# Electrostatic voltmeter

Electrostatic voltmeter can refer to an electrostatic charge meter, known also as surface DC voltmeter, or to a voltmeter to measure electrical potential, traditionally called electrostatic voltmeter.

## Charge meter

A surface DC voltmeter is an instrument that measures voltage with no electric charge transfer.

It can accurately measure surface potential (voltage) on materials without making physical contact and so there is no electrostatic charge transfer or loading of the voltage source.

### Explanation

Many voltage measurements cannot be made using conventional contacting voltmeters because they require charge transfer to the voltmeter, thus causing loading and modification of the source voltage. For example, when measuring voltage distribution on a dielectric surface, any measurement technique that requires charge transfer, no matter how small, will modify or destroy the actual data.

### Principle of operation

In practice, an electrostatic charge monitoring probe is placed close (1 mm to 5 mm) to the surface to be measured and the probe body is driven to the same potential as the measured unknown by an electronic circuit. This achieves a high accuracy measurement that is virtually insensitive to variations in probe-to-surface distances. The technique also prevents arc-over between the probe and measured surface when measuring high voltages.

## Voltmeter

Electrostatic voltmeter operation
Electrostatic voltmeter
Electrostatic voltmeter mechanism

The operating principle of an electrostatic voltmeter is similar to that of an electrometer, it is, however, designed to measure high potential differences; typically from a few hundred to many thousands volts.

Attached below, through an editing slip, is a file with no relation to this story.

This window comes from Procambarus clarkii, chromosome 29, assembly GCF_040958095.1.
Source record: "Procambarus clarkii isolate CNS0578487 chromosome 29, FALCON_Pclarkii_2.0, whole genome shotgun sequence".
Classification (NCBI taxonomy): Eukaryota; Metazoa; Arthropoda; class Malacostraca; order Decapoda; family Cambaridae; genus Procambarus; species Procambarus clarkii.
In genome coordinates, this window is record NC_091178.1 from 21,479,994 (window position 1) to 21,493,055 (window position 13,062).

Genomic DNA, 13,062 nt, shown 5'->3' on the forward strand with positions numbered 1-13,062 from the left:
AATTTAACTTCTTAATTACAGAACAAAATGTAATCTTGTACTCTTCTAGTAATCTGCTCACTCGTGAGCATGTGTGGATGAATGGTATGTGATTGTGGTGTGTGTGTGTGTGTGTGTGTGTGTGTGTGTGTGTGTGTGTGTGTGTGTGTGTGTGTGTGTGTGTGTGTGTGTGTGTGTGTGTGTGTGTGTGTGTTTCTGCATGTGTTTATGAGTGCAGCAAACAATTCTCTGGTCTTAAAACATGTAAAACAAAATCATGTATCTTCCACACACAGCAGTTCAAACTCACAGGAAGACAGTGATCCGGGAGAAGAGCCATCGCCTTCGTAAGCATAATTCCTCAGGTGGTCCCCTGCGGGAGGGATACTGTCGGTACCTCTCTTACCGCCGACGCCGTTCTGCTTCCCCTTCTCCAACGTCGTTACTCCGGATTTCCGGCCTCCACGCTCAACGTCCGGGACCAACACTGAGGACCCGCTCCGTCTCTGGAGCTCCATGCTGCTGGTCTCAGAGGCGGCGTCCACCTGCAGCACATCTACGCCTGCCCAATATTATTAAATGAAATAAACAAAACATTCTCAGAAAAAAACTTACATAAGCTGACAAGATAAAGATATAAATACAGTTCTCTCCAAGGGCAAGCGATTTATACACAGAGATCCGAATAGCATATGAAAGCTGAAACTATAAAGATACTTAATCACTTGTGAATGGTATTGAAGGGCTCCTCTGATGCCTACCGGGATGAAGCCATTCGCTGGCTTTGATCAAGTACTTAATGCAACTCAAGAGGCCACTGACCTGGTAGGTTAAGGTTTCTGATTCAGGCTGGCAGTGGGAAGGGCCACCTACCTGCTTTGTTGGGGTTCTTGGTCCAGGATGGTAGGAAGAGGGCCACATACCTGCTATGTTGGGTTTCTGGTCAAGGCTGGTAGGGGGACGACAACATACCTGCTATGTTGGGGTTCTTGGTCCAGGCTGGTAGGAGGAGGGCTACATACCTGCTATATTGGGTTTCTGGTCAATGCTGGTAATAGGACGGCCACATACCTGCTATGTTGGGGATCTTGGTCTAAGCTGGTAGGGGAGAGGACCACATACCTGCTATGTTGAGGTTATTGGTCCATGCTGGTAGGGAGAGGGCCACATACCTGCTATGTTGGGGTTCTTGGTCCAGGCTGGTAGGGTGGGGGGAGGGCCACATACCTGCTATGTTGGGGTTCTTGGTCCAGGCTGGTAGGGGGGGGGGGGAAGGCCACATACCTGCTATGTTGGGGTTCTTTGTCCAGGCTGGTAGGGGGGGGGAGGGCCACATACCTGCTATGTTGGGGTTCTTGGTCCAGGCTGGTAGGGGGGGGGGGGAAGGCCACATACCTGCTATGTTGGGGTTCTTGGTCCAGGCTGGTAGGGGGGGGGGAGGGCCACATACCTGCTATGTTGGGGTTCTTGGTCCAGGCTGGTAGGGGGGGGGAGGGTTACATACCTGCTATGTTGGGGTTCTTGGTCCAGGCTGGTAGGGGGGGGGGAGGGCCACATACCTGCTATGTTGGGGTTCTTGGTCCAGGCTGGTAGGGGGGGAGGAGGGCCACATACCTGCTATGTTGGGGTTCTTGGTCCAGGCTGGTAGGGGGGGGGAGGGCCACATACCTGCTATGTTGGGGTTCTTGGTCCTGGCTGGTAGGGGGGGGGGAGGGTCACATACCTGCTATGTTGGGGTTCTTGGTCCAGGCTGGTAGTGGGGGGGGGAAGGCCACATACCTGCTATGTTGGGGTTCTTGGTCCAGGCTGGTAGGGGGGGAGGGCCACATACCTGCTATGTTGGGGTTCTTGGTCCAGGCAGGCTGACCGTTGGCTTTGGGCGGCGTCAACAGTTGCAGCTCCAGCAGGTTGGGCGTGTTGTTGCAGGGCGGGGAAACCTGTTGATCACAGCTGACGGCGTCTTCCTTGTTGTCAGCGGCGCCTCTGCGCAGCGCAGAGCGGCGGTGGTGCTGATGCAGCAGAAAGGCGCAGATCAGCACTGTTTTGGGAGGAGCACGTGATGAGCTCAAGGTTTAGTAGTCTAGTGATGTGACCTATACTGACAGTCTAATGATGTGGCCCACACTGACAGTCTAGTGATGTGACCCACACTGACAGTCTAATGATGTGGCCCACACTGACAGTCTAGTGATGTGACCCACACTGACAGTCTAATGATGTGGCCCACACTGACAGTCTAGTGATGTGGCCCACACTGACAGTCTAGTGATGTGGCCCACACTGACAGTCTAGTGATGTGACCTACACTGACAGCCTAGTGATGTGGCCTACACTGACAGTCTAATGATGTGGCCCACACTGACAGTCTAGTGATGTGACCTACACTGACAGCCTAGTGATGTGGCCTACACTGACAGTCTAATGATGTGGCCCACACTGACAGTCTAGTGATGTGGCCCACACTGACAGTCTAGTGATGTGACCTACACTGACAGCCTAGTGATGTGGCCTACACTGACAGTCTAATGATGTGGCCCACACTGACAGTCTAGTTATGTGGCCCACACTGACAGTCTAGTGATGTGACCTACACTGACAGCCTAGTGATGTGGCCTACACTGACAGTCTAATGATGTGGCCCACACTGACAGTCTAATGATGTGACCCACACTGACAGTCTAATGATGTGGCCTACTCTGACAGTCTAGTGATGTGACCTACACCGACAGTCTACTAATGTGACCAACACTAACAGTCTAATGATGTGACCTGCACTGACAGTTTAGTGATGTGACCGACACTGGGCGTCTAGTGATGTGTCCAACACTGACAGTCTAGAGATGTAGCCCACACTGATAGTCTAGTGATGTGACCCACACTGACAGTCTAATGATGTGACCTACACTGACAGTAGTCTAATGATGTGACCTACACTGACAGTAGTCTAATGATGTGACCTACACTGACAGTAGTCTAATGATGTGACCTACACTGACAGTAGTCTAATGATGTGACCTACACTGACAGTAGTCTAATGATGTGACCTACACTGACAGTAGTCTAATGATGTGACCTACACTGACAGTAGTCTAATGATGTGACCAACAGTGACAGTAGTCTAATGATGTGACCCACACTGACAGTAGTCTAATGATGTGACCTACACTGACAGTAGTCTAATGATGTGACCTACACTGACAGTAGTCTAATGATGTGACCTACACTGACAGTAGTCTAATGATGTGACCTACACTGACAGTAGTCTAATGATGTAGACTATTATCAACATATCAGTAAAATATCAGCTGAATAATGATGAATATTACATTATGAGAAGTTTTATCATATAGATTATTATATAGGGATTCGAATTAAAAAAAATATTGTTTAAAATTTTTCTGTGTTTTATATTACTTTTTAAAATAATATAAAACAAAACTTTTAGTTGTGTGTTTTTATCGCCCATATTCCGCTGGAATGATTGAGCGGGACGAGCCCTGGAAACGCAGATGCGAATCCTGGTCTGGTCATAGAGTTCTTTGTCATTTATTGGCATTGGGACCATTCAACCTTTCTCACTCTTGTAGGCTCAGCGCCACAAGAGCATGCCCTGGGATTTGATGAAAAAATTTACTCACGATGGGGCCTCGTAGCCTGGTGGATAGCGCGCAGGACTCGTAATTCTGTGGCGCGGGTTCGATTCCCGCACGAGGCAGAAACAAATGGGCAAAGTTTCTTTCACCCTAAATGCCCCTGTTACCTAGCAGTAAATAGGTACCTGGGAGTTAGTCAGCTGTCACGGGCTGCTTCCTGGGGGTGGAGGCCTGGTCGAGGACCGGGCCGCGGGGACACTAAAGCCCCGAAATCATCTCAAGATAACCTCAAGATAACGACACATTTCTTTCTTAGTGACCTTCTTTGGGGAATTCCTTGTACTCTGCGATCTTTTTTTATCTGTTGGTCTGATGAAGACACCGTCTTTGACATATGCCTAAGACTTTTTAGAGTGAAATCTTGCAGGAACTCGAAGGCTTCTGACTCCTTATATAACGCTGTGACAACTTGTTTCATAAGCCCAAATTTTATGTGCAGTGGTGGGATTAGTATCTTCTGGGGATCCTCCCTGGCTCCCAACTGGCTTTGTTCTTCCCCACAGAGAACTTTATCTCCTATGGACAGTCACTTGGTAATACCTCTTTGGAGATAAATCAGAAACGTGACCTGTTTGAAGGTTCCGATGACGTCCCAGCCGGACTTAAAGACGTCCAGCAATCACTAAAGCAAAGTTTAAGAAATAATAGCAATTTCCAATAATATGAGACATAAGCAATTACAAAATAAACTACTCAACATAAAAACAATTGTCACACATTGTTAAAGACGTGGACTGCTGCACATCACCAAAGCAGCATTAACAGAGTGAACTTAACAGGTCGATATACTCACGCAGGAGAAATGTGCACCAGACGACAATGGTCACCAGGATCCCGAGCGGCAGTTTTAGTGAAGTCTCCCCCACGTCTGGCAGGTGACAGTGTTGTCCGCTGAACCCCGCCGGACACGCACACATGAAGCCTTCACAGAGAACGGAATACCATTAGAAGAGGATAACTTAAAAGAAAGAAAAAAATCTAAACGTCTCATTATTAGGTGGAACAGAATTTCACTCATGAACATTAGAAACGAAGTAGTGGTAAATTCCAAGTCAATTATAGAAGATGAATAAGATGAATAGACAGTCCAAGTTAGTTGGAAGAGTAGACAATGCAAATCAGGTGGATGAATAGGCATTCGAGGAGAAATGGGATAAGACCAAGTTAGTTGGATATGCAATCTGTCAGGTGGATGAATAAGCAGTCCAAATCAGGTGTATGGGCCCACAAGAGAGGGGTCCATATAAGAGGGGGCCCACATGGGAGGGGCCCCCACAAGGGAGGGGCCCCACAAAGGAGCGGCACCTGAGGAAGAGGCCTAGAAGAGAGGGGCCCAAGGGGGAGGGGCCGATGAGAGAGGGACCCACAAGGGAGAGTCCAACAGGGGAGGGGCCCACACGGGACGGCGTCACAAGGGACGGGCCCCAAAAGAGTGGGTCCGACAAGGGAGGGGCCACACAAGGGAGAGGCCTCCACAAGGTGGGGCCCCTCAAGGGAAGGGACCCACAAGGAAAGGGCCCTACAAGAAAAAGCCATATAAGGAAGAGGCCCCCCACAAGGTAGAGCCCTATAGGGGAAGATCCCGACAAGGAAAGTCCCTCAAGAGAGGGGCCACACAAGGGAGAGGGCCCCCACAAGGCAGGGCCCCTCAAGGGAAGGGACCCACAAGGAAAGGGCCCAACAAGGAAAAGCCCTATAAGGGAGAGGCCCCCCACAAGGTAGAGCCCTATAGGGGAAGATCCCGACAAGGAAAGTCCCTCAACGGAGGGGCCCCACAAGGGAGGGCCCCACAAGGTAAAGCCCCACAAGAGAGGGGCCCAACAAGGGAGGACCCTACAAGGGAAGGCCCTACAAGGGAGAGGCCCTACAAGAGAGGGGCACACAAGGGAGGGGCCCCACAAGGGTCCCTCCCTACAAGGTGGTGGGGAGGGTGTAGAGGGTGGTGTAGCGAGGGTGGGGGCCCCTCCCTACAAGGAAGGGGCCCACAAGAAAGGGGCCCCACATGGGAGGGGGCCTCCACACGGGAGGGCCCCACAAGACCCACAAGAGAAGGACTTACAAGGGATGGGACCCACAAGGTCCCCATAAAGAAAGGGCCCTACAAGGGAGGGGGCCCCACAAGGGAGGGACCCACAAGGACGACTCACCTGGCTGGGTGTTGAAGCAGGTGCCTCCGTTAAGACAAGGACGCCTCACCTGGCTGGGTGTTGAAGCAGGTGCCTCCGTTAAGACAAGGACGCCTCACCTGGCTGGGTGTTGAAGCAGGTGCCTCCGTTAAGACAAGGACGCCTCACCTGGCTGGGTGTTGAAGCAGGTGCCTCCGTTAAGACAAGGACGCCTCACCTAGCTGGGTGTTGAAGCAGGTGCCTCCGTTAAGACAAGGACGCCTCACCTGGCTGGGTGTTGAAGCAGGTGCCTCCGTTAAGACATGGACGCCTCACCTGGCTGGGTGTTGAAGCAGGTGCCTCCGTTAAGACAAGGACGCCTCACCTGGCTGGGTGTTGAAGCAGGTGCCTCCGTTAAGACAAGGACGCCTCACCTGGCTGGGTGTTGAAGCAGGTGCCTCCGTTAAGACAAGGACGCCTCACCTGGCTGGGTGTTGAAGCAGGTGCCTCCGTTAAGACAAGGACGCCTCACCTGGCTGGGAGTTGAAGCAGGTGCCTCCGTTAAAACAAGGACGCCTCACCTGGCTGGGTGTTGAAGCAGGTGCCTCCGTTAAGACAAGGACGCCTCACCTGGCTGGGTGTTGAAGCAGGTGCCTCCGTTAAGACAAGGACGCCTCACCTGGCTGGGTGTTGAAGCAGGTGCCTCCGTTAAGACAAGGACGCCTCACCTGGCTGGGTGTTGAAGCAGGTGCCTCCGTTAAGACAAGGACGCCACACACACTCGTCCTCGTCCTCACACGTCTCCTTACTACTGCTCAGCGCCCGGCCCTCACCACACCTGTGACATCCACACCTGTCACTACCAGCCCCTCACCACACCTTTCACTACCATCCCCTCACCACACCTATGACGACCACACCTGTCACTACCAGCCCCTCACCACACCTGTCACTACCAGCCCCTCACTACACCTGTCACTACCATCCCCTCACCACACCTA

### Principle of operation

Electrostatic voltmeter utilizes the attraction force between two charged surfaces to create a deflection of a pointer directly calibrated in volts. Since the attraction force is the same regardless of the polarity of the charged surfaces (as long as the charge is opposite), the electrostatic voltmeter can measure both direct current and alternating current.

Typical construction is shown in the engraving. The pivoted sector NN is attracted to the fixed sector QQ. The moving sector indicating the voltage by the pointer P and is counterbalanced by the small weight w. In newer instruments the weight is replaced by a spring, thus allowing the meter to be used both in horizontal and vertical positions. This form of design is shown in the photograph of the mechanism. The fixed sector is insulated from the rest of the meter. The butterfly shaped moving sector, made out of a thin aluminum foil, is pivoted below. Both the fixed and the moving sectors are highly polished and without any sharp corners to minimize high electrical stress areas. The movement of the sector is damped by the air vane attached by a curved piece of wire.